Search Images Maps Play YouTube News Gmail Drive More »
Sign in
Screen reader users: click this link for accessible mode. Accessible mode has the same essential features but works better with your reader.

Patents

  1. Advanced Patent Search
Publication numberUS3888300 A
Publication typeGrant
Publication dateJun 10, 1975
Filing dateJan 23, 1973
Priority dateJun 15, 1970
Publication numberUS 3888300 A, US 3888300A, US-A-3888300, US3888300 A, US3888300A
InventorsClaude Guichard, Jean-Claude Soret
Original AssigneeCombustible Nucleaire Sa Soc I
Export CitationBiBTeX, EndNote, RefMan
External Links: USPTO, USPTO Assignment, Espacenet
Apparatus for the continuous casting of metals and the like under vacuum
US 3888300 A
Abstract
An apparatus for the continuous casting of metals and metal alloy materials under vacuum comprising a source of melted metal, an ingot mold, and a dynamic air lock which includes several suction chambers which are separated by diaphragm walls. The improvement comprises an air lock arrangement where the melted product passes between rollers which support and center the existing metal inside the suction chambers of the air lock. This improvement is particularly advantageous for applications where the product to be cast has a large cross section.
Images(3)
Previous page
Next page
Claims  available in
Description  (OCR text may contain errors)

United States Patent Guichard et al.

APPARATUS FOR THE CONTINUOUS CASTING OF METALS AND THE LIKE UNDER VACUUM Inventors: Claude Guichard, Voiron;

Jean-Claude Soret, Saint Egreve, both of France Societe Anonyme: Societe Industrielle de Combustible Nucleaire Filed: Jan. 23, 1973 Appl. No.: 326,056

Related U.S. Application Data Continuation-in-part of Ser. No. 153,266, June 15, 1971, abandoned.

Assignee:

Foreign Application Priority Data June 15, 1970 France 70.21933 U.S. Cl. 164/256; 164/83; 164/282,

277/59; 277/79 Int. Cl 822d 27/16 Field of Search 164/64, 83, 256, 282',

References Cited UNITED STATES PATENTS H1945 Renkin 34/242 1 June 10, 1975 2,384,500 9/1945 Stoll 118/49 X 3,032,890 5/1962 Brick et a1. 34/242 X 3,038,219 6/1962 Hudson 164/277 X 3,310,850 3/1967 Armbruster 164/64 3,724,529 4/1973 Chaulet et a1. 164/64 X 3,757,847 9/1973 Sofinsky et a1. 164/277 R21,26l 11/1939 Hazelett 164/277 X FOREIGN PATENTS OR APPLICATIONS 1,458,070 9/1969 Germany 164/64 Primary ExaminerR. Spencer Annear Attorney, Agent, or Firm-Craig & Antonelli [57] ABSTRACT An apparatus for the continuous casting of metals and metal alloy materials under vacuum comprising a source of melted metal, an ingot mold, and a dynamic air lock which includes several suction chambers which are separated by diaphragm walls. The improve ment comprises an air lock arrangement where the melted product passes between rollers which support and center the existing metal inside the suction chambers of the air lock. This improvement is particularly advantageous for applications where the product to be cast has a large cross section.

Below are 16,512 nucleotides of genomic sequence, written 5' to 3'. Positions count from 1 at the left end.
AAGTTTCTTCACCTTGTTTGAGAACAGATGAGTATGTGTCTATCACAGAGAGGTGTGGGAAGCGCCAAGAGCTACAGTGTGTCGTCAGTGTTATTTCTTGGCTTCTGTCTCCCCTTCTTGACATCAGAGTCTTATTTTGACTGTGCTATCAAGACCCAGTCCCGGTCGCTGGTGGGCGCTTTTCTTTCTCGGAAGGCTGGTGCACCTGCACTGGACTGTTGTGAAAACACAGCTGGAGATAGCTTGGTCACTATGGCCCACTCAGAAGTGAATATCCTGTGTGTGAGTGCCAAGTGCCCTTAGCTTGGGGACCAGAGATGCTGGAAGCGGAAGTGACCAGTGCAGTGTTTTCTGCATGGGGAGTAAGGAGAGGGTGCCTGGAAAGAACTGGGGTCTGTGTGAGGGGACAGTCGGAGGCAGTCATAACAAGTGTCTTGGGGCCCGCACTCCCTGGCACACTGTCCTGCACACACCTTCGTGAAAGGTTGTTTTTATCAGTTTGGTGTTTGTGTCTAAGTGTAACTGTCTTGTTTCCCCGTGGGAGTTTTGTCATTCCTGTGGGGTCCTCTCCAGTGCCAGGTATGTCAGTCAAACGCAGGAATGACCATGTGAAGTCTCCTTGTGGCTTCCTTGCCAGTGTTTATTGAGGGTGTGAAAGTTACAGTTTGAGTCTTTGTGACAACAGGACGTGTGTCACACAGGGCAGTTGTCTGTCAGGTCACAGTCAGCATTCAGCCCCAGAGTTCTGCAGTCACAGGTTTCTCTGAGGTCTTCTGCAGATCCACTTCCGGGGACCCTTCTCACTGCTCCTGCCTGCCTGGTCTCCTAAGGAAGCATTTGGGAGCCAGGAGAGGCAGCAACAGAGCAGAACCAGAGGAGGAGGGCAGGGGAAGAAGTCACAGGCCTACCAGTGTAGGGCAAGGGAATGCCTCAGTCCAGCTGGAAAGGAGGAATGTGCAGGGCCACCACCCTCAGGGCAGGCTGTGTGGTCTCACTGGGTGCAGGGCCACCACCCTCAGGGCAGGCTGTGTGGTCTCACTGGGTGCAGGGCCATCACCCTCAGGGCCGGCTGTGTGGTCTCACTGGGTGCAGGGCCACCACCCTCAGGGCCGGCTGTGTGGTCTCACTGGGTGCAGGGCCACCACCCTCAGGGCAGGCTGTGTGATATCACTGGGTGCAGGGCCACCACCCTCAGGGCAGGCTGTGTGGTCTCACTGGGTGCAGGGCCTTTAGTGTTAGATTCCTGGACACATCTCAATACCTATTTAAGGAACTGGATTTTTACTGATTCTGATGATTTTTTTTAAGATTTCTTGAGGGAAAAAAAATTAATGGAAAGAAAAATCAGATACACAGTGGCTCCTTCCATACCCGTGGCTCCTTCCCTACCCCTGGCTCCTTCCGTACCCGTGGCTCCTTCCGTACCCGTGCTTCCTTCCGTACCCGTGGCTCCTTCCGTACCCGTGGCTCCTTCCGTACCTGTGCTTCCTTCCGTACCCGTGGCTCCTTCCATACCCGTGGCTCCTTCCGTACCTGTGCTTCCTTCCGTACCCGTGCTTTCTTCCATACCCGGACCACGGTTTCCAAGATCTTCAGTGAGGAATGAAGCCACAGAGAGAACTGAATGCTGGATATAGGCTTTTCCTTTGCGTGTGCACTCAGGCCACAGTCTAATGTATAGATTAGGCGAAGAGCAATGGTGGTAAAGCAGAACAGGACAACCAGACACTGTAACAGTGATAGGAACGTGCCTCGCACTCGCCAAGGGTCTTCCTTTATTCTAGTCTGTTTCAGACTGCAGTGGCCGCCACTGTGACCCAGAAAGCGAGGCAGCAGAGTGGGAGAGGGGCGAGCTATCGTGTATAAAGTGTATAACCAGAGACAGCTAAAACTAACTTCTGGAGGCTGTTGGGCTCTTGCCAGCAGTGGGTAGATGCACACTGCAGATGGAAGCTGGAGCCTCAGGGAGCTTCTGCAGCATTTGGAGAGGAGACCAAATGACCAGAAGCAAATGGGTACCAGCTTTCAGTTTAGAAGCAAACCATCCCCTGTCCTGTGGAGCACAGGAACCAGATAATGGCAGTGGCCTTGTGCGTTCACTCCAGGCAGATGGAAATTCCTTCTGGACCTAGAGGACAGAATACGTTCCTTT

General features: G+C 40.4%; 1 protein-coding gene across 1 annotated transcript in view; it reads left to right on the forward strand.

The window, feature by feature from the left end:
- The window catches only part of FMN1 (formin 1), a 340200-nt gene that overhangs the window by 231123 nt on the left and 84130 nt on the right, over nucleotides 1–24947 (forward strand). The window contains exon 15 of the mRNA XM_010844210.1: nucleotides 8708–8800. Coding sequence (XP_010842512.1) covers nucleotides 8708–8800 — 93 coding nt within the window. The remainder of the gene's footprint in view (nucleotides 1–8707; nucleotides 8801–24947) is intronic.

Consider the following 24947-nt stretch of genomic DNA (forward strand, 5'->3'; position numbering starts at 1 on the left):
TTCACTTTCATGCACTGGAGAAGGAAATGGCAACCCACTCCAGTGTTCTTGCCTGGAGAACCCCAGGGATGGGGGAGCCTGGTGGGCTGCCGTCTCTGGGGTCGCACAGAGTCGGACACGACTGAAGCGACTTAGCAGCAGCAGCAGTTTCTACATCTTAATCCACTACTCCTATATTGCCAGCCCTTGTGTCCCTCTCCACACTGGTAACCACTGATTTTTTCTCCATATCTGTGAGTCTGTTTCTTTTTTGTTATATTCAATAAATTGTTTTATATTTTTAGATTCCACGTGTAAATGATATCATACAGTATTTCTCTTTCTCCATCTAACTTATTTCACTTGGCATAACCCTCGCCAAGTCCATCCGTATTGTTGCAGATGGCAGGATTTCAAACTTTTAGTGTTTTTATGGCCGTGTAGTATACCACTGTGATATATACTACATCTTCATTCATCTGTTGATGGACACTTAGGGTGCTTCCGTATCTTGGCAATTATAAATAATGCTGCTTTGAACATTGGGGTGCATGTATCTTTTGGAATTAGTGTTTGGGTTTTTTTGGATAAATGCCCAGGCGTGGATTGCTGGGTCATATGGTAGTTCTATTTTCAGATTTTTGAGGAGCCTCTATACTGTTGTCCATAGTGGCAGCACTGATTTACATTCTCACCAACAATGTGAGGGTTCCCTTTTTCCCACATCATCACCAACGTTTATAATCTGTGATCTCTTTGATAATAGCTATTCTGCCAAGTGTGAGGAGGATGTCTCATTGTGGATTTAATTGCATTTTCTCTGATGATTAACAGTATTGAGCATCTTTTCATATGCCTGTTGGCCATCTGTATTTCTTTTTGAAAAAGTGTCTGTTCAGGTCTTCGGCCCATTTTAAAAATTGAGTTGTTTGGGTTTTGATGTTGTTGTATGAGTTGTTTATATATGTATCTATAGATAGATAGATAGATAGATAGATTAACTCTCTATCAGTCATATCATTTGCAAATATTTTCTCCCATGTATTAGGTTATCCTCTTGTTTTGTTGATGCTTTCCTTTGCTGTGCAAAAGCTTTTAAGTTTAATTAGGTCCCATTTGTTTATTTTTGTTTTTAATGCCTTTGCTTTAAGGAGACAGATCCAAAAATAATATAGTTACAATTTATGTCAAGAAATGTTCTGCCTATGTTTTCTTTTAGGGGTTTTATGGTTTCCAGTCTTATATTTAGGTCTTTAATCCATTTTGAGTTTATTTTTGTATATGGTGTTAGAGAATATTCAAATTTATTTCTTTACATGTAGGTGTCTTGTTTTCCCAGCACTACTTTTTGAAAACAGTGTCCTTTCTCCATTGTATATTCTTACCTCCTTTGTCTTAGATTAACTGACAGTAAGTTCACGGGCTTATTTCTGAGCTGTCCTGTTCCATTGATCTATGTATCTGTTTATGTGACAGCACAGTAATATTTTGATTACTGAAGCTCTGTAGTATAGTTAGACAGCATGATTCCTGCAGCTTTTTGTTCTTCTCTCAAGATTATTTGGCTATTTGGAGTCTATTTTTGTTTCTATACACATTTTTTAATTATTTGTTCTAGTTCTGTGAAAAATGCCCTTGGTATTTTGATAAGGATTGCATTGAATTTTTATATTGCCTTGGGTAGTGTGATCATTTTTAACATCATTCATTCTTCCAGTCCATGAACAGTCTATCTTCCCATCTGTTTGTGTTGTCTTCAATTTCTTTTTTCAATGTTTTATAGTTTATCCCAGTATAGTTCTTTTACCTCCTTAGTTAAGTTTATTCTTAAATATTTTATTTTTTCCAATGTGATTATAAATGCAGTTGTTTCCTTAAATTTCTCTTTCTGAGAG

10 Claims, 8 Drawing Figures PATENTEDJUH 10 1915 SHEET APPARATUS FOR THE CONTINUOUS CASTING OF METALS AND THE LIKE UNDER VACUUM CROSS REFERENCE TO RELATED APPLICATION This application is a continuation-in-part of application Ser. No. 153,266, filed June 15, l97l, now abandoned, and the benefit of the filing date of said prior application is claimed for common subject matter.

BACKGROUND OF THE INVENTION The present invention relates to devices for continuous casting, and, in particular, to apparatus for the continuous casting of metals and metal alloy materials, such as steels (particularly refractory steels), copper and its alloys, zirconium and its alloys, aluminum, uranium and the like, under vacuum, where the material to be cast requires good de-gassing and/or which reacts easily with the air when it is hot. This invention concerns itself in particular with the apparatus used for the implementation of such a method.

In general, the devices used for continuous casting under vacuum include an enclosure for providing a vacuum, or a controlled atmosphere, inside which is disposed a tundish containing melted metal with a tap hole for the flow control of the metal, or any other equivalent device, such as a melting-over technique, using electron bombardment or an arc oven, as heat energy sources, and which permits very accurate control of the metal flow through adjustment of the energy supply to the fusion source. Such devices further include an interchangable, cooled ingot mold, a measuring device for accurately determining the level of metal inside the ingot mold, a dynamic air lock, and lastly, one or several coolant spray stations arranged at the outside of the vacuum chamber.

The dynamic air lock is composed of a succession of vacuum chambers (between one and five chambers, for example), each of the chambers communicating with a vacuum pump, or with a group of vacuum pumps, whose type and size depend on the pressure desired inside the corresponding chamber and on the flow volume to be created. The vacuum chambers are separated from one another by means of diaphragm walls, the apertures in these walls being of such dimensions that the space between the strand of cast metal and the diaphragm wall is small enough to create air flow resistance such that the amount of air flowing past the diaphragm wall is less than the flow volume of the pump. This condition is essential for the proper operation of the device, and it requires in turn that an accurate control be maintained on the level of liquid metal inside the ingot mold, in turn requiring a very accurate control of the position of the tap hole valve in the tundish or, as the case may be, of the energy supplied to the arc oven or to the gun of the electron beam oven.